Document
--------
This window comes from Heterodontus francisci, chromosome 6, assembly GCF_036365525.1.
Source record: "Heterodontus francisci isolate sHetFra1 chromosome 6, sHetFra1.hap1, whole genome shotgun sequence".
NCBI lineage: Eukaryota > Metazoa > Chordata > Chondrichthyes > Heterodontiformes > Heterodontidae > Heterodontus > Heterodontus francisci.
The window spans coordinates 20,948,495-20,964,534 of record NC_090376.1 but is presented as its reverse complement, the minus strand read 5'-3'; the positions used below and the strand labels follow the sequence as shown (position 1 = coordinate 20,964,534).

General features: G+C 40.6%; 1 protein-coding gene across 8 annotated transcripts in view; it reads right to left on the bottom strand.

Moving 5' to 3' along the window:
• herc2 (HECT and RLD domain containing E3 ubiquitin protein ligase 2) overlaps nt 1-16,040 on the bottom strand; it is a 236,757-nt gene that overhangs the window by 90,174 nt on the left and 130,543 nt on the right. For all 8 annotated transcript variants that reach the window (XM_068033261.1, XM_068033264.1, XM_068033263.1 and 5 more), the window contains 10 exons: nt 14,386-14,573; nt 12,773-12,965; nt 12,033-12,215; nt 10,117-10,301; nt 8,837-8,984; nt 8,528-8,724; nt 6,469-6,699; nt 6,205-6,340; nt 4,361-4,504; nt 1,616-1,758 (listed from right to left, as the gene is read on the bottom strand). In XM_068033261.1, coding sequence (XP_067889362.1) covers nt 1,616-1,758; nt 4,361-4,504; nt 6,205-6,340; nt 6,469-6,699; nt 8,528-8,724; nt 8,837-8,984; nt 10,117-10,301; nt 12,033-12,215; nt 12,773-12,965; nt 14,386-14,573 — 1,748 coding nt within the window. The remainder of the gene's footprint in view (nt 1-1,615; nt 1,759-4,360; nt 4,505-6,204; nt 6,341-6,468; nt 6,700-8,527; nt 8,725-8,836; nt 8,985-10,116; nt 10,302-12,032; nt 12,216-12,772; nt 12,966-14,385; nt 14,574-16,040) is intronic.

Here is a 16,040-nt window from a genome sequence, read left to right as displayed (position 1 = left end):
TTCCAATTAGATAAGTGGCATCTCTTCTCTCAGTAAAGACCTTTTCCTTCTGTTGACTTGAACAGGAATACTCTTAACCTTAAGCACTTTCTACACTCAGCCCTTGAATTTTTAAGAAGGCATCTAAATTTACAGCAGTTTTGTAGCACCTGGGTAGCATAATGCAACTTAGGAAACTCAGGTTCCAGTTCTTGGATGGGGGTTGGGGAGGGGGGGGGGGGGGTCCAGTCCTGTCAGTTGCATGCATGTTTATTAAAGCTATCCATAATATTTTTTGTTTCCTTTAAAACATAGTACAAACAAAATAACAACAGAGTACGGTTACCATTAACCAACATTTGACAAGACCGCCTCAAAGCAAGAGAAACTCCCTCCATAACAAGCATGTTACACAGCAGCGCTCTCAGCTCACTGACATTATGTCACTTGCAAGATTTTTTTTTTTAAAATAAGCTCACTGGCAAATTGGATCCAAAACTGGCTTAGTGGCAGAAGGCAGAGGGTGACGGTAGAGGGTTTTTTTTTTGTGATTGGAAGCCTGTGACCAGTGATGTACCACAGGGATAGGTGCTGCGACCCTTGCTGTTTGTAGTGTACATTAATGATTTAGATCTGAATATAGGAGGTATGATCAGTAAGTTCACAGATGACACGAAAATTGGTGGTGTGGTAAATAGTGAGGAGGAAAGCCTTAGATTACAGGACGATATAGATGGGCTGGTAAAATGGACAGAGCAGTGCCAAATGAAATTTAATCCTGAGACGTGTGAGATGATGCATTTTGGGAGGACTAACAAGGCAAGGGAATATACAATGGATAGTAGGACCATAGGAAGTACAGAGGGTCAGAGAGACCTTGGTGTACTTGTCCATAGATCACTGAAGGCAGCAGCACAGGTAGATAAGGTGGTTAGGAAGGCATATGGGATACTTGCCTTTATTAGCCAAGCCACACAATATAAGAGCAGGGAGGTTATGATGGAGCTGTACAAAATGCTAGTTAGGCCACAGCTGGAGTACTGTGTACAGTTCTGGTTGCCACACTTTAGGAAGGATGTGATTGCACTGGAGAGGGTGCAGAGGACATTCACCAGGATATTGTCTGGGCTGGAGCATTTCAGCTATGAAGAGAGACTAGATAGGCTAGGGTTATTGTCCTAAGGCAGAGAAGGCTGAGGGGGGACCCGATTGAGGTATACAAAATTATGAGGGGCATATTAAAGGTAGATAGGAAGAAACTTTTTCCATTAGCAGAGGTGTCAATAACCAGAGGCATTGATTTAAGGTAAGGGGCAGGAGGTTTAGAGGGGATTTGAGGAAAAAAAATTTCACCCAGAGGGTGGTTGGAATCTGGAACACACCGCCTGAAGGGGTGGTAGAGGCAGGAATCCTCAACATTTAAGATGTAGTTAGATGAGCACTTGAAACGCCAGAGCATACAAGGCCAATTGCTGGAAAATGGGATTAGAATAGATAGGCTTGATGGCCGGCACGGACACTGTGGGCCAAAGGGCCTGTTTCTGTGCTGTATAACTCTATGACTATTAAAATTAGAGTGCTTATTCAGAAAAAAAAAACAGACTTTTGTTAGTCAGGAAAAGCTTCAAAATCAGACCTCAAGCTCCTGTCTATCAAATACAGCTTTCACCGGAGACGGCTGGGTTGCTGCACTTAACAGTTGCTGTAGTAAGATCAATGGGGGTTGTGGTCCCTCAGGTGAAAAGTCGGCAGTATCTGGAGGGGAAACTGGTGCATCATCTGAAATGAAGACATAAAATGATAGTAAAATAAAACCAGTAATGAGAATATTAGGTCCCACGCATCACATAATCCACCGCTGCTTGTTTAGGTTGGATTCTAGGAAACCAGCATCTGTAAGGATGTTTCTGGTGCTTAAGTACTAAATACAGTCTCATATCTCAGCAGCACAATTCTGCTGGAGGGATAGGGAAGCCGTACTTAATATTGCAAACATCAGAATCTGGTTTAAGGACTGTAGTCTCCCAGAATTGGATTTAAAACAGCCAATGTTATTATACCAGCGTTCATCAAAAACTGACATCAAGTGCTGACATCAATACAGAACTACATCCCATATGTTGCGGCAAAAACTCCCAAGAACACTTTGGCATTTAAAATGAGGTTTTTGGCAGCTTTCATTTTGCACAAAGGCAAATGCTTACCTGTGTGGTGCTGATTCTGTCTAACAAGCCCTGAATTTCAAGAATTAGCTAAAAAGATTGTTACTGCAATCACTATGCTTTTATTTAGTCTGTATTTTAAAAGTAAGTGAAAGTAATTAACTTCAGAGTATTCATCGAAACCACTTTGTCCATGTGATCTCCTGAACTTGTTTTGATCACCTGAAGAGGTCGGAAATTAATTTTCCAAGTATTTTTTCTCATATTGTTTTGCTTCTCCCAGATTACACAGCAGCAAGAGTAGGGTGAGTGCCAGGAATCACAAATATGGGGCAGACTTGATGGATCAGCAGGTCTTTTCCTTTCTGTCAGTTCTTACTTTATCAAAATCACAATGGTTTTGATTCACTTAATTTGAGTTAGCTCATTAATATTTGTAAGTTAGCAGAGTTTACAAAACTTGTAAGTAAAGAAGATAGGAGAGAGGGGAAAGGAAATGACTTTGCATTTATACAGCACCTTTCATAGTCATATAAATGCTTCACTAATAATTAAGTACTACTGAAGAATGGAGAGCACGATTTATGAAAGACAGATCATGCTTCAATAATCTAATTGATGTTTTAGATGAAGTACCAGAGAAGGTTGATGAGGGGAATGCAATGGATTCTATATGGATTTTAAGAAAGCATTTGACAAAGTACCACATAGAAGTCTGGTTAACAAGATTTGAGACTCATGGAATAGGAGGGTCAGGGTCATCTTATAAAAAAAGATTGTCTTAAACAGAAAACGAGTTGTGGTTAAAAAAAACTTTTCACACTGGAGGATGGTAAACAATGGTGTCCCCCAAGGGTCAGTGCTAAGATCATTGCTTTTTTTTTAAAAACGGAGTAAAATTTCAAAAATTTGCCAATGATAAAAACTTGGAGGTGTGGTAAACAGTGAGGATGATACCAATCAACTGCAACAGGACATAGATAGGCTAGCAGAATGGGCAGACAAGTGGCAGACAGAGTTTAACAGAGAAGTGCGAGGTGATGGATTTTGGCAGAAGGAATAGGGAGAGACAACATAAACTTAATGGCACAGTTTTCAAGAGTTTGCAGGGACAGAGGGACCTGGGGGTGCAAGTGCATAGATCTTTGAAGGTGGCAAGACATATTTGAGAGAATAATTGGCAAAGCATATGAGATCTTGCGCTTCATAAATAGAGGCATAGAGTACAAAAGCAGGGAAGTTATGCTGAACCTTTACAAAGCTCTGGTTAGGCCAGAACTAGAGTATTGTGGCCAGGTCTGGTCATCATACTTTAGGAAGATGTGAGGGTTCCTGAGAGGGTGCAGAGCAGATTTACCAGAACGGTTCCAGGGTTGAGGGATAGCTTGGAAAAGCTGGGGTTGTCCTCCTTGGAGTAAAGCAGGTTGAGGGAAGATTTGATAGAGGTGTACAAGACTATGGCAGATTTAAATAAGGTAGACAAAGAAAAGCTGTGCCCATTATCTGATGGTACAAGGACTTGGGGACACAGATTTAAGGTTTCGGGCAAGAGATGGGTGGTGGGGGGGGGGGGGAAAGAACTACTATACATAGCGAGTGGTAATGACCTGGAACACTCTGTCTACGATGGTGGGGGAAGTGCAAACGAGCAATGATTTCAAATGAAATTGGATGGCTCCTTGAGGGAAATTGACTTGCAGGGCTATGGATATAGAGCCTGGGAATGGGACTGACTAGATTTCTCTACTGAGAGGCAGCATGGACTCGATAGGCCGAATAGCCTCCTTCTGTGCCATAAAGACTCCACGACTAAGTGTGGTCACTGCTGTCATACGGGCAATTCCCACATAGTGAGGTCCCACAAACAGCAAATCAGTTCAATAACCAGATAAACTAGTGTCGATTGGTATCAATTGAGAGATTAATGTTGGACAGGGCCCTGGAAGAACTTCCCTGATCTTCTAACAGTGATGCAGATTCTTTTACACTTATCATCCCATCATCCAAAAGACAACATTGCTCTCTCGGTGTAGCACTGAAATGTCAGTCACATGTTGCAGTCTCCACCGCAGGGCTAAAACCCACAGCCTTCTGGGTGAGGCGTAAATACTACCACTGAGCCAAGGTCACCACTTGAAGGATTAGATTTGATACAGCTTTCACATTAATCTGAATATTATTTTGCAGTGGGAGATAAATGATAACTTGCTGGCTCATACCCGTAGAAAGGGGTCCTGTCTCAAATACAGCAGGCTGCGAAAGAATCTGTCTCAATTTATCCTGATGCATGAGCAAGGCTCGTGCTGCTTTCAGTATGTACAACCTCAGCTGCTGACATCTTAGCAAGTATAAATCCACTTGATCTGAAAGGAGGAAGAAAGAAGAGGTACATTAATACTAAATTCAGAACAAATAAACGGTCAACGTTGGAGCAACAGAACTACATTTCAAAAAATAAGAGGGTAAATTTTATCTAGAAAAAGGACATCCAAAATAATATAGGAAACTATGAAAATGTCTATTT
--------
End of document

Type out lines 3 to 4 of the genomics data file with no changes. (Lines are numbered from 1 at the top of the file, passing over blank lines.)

NCBI lineage: Eukaryota > Metazoa > Chordata > Chondrichthyes > Heterodontiformes > Heterodontidae > Heterodontus > Heterodontus francisci.
The window spans coordinates 20,948,495-20,964,534 of record NC_090376.1 but is presented as its reverse complement, the minus strand read 5'-3'; the positions used below and the strand labels follow the sequence as shown (position 1 = coordinate 20,964,534).